When we need to make political decisions, as when voting or what we choose to read, we are making our choice around some idea of what the balance point is, but is it really balanced?
The political spectrum can be mapped to a pair of axes where the vertical represents the increasing amount of control a government has about its citizens the higher up it is, and the horizontal is favouring money the further right it is. Unfortunately, there has been a tendency to conflate the two axes into a single horizontal spectrum where the right represents more money/freedom while the left is more people/authoritarian, typically understood to be communism at the extreme.
This seems at odds with political and social reality, as most of the institutions making money are reliant upon autocratic management systems and work in practical terms to deprive people of social and economic freedom, while people-centred enterprises and policies tend to give people more opportunities for economic and personal freedom. These would suggest that the axes conflation would be more accurate with a money/authoritarian and people/freedom polarisation.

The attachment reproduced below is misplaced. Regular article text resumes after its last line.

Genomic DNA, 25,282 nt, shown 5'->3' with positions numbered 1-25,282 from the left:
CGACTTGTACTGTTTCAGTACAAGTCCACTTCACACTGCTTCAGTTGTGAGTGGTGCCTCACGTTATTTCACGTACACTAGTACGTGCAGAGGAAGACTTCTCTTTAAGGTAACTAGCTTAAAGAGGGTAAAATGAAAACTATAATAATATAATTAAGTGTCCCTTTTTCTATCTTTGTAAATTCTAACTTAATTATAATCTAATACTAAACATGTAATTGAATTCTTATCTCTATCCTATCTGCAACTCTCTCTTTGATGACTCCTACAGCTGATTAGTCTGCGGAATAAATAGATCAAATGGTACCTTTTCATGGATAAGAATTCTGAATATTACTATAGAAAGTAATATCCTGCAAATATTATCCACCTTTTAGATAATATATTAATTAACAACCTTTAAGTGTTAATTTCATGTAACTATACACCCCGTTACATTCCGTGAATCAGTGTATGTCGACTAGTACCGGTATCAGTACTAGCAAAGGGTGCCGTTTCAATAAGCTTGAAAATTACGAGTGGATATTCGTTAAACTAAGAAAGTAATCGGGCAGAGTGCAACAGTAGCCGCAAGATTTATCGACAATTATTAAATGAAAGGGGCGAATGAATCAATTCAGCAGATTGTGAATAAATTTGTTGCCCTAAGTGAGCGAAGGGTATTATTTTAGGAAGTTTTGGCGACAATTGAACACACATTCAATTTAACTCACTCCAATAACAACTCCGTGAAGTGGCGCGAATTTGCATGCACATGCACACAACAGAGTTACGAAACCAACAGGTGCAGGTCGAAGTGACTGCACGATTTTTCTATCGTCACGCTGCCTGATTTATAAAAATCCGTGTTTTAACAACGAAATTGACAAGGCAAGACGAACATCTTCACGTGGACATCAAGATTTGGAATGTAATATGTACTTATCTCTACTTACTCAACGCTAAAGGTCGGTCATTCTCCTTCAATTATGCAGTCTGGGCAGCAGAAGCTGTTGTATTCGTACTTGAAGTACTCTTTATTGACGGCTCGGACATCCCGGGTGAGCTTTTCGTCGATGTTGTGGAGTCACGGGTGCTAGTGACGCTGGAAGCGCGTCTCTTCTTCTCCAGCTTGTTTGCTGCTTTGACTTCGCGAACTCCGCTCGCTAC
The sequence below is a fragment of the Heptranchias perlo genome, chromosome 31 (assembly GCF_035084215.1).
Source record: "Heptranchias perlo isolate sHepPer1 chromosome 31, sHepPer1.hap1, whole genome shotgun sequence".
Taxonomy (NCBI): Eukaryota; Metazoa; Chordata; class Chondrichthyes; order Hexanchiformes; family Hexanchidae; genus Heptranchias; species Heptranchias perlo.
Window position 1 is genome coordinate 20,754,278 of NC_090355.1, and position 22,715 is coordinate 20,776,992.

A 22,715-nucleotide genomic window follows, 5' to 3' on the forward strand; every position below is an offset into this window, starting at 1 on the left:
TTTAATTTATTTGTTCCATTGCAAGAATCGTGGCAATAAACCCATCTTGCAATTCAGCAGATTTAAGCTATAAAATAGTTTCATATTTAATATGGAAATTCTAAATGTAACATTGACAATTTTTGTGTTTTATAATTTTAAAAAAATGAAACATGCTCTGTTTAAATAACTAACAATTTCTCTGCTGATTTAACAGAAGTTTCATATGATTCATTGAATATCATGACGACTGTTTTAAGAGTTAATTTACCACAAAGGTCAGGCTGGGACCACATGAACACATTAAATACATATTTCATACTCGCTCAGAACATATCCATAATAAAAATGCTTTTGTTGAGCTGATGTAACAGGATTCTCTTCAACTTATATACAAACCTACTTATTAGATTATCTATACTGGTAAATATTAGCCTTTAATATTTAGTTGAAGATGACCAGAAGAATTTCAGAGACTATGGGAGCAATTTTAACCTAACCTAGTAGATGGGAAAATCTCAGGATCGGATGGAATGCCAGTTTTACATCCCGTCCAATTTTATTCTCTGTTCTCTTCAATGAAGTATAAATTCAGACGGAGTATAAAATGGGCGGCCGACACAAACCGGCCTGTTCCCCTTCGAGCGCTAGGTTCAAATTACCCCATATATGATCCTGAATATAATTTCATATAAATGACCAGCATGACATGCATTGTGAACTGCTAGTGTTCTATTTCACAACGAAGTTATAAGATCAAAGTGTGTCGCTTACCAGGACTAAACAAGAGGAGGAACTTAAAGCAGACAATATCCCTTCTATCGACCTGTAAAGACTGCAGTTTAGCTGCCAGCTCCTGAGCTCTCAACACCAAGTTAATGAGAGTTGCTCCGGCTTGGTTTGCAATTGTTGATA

A true people-centred left does mean that some amount of freedom will be curtailed, but principally for the powerful and wealthy, but only because the vast wealth inequality prevents the great majority from having enough money and societal resources to have enough freedom that they can exercise. The money-freedom conflation is then an attempt to mask this reality. It is only working because too many have been caught up in the false narrative that selfishness is good for freedom.
This conflation has severely biased all subsequent discussions so that money and freedom are perceived as good for society and any effort to look after people as bad and damaging to society.
This is the positioning that neoliberalism relies upon to justify its focus upon giving the wealthy control over societies, feigning egalitarianism while actually exerting increased control over money policies to favour themselves, and preventing favouring the rights of people, citing that it will lead to the strawmen of socialism and communism. The latter is based upon nations that long ago gave up any of the ideals of those doctrines to become autocratic oligarchies, like mega-corporations, centralising all power and wealth within the hands of a few, and controlling everybody else.
What the conflation has enabled is a reduction of freedom to the many, especially those minorities who have been subject to long-term economic discrimination. This betrays the ideal of freedom that money is supposed to bring to the table.